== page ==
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Leveraging Social Networks to Immunize Every Last Child Allison B. Goldberg



Department of Sociomedical Sciences , Mailman School of Public Health, Columbia University , New York , New York , USA Published online: 03 Dec 2013.

To cite this article: Allison B. Goldberg (2013) Leveraging Social Networks to Immunize Every Last Child, Journal of Health Communication: International Perspectives, 18:12, 1399-1401, DOI: 10.1080/10810730.2013.858003 To link to this article:

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Journal of Health Communication, 18:1399–1401, 2013 Copyright © Taylor & Francis Group, LLC ISSN: 1081-0730 print/1087-0415 online DOI: 10.1080/10810730.2013.858003

Guest Editorial Leveraging Social Networks to Immunize Every Last Child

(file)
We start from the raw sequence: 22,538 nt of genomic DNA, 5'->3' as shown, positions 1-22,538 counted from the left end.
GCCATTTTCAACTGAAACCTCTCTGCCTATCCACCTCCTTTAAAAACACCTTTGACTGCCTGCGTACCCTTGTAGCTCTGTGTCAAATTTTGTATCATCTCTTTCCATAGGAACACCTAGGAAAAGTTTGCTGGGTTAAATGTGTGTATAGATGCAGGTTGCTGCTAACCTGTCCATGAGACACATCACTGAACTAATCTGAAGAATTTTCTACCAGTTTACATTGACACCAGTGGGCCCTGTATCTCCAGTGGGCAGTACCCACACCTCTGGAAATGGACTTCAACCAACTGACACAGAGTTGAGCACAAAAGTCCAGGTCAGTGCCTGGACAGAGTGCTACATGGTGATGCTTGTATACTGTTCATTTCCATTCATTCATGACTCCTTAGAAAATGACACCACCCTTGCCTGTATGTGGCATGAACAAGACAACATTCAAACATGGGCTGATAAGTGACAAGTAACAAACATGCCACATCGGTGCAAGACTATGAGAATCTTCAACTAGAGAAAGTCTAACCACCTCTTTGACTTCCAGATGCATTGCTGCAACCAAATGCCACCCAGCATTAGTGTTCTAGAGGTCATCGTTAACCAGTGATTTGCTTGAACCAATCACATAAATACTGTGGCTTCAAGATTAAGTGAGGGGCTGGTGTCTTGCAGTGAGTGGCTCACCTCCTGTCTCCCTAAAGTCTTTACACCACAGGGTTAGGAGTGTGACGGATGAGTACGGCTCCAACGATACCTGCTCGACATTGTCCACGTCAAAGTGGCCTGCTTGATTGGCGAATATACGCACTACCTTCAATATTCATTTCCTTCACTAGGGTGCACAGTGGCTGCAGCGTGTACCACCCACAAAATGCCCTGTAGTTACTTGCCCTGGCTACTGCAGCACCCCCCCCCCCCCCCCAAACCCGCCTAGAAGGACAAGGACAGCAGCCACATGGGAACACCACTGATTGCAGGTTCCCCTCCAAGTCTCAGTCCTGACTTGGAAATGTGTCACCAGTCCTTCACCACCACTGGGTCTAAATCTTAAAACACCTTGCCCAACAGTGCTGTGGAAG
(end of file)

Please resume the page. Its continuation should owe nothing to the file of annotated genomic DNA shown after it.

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ALLISON B. GOLDBERG Department of Sociomedical Sciences, Mailman School of Public Health, Columbia University, New York, New York, USA The introduction of vaccines to prevent many childhood illnesses has proven to be one of the greatest public health achievements of the 20th century. Universal immunization has led to the global eradication of smallpox and has almost completely eliminated other infectious diseases, such as polio. Global routine vaccination coverage1 has increased from 75% in 1990 to 83% today, largely as a result of international commitments to reduce childhood illness and death by two thirds worldwide (World Health Organization [WHO] & United Nations Children’s Fund [UNICEF], 2013). Despite this remarkable progress, the remaining gaps in routine vaccination coverage leave 22 million children worldwide unvaccinated and thus susceptible to preventable causes of morbidity and mortality each year (WHO & UNICEF, 2013). Seventeen percent of all children who die before the age of 5 (8.8 million) lose their lives to a disease—such as measles, pneumococcal diseases, or tetanus—that could have been prevented by an existing vaccine (WHO & UNICEF, 2013). According to the WHO, in order to fill the remaining gaps in routine vaccination coverage and meet the global target of 90% coverage by 2020, it is critical that “individuals and communities understand and demand immunizations to be both their right and responsibility” (WHO, 2012, p. 38). Social networks are an underutilized and potentially powerful tool that can be used to increase immunization rates. The Global Vaccine Action Plan 2011–2020 recognizes that social networks can help individuals and communities understand and demand immunizations by allaying fears, increasing awareness, and building trust in vaccines (WHO, 2012). Simply providing information about immunizations or the dangers of vaccinations may no longer be sufficient to compel mothers and families to immunize their children. Instead, what is needed is the dissemination of vital information by individuals with social influence, since these individuals have the natural ability to connect population members to each other and to influence social norms regarding immunization. 1 Global routine vaccination coverage is calculated as the percentage of children globally who received the third dose of the diphtheria–tetanus–pertussis (DTP3) vaccine by the age of 12 months (WHO & UNICEF, 2013). Address correspondence to Allison B. Goldberg, Department of Sociomedical Sciences, Mailman School of Public Health, Columbia University, 722 West 168th Street, New York, NY 10032, USA. E-mail: [email protected]